Consumers are increasingly positive about loyalty programs, mobile ads, chatbots and making a purchase from a smartphone, despite an early resistance to changing their payment habits when mobile wallets debuted years ago.
"The mobile wallet is interesting in that people think of it first and foremost as a payments vehicle, after all 'Pay' is in the name of most of them," said Sophie Vu, chief marketing officer for Chicago-based Vibes, a mobile engagement consultant and researcher. But Vibes research reveals that consumers find convenience "in just having a mobile wallet to carry cards and coupons" while eliminating the need to carry plastic or cash, Vu said.
In a survey of more than 2,000 U.S. consumers from November 2016 to January 2017, 91% of respondents said they regularly participate in loyalty programs they have joined, and 70% indicated they had a more positive perception of a brand because it delivered digitized loyalty cards they could use through mobile devices.
Seventy-three percent of respondents said they noticed mobile ads on their phones on a weekly or daily basis, and of those, 32% said they tap on the mobile ad with a "purpose" in mind, to either learn more or potentially make a purchase. Only 10% said they never noticed these types of ads.
Of note to merchants and wallet providers is that 33% said they were "extremely likely" to make a purchase from their smartphone after clicking a mobile ad, with only 17% saying they would never do so.
In the prior year's Vibes report, 32% of respondents were already taking advantage of the non-payment portion of a mobile wallet by storing coupons and offers. That number increased to 38% in this year's report.
As for payments, PayPal ranked highest in popularity amongst respondents at 71%, Apple Pay had 33%, Android Pay 30%, Samsung Pay 16%, and Google Wallet 7%.
While the Vibes didn't ask respondents how many mobile payments they made, the rest of the research about loyalty and the desire to make a purchase from a mobile ad doesn't necessarily translate to more in-store payments with smartphones.
"There is still a lot of education that has to happen to increase mobile payments," Vu said. "You don't really see it anywhere anymore on commercials or billboards. You just have to go up to the POS counter, where you maybe find out if they accept a mobile wallet or not."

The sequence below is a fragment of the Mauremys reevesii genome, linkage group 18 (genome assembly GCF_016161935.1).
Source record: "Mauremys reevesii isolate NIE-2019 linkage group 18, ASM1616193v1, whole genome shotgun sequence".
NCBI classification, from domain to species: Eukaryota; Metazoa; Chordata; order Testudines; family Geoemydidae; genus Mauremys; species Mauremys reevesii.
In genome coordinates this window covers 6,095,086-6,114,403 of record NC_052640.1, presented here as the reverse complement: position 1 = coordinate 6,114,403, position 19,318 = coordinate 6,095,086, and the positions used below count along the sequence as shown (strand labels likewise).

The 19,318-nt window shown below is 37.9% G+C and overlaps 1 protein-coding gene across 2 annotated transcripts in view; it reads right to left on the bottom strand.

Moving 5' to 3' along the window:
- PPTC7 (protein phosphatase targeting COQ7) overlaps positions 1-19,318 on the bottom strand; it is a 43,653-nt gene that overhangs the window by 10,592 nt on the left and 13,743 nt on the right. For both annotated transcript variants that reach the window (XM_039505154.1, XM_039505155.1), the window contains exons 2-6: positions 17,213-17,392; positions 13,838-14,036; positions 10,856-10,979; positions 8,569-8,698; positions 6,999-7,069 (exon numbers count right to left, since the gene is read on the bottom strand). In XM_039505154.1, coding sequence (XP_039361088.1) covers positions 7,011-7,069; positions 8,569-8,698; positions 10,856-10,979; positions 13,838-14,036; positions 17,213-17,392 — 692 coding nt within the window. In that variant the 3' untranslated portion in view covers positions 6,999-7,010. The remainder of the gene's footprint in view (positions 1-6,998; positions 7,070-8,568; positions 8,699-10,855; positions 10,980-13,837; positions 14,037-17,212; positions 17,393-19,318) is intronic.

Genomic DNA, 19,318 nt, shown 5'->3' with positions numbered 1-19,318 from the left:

Consumers are not inclined to take too many steps to be able to use their phone for in-store payments, Vu said. "You have to think of the whole ecosystem for it, with the POS being enabled for it, and the mobile device communicating with that POS. There are just a lot of moving parts."
Mobile wallets can also become superfluous on a phone, Vu added. "Just like having hundreds of apps on the phone, if I have 30 different mobile wallets on my phone it becomes overload and defeats the purpose of it."
At the same time, consumers are becoming more comfortable engaging with chatbots, a messaging channel that is increasingly finding its way into the payments equation. Because 65% say they are comfortable with chatbots, the current trend is that "consumers are constantly seeking the next big thing to simplify their lives," the report said.
Payments providers will keep an eye on chatbot development because customer service conversations can often result in payments and sales, Vu said.
"The No. 1 use case is customer engagement, because consumers expect real-time responses and don't want to be put on hold," she added. "If you are not doing customer service well, the consumer will go elsewhere, and you can't introduce other features like payments."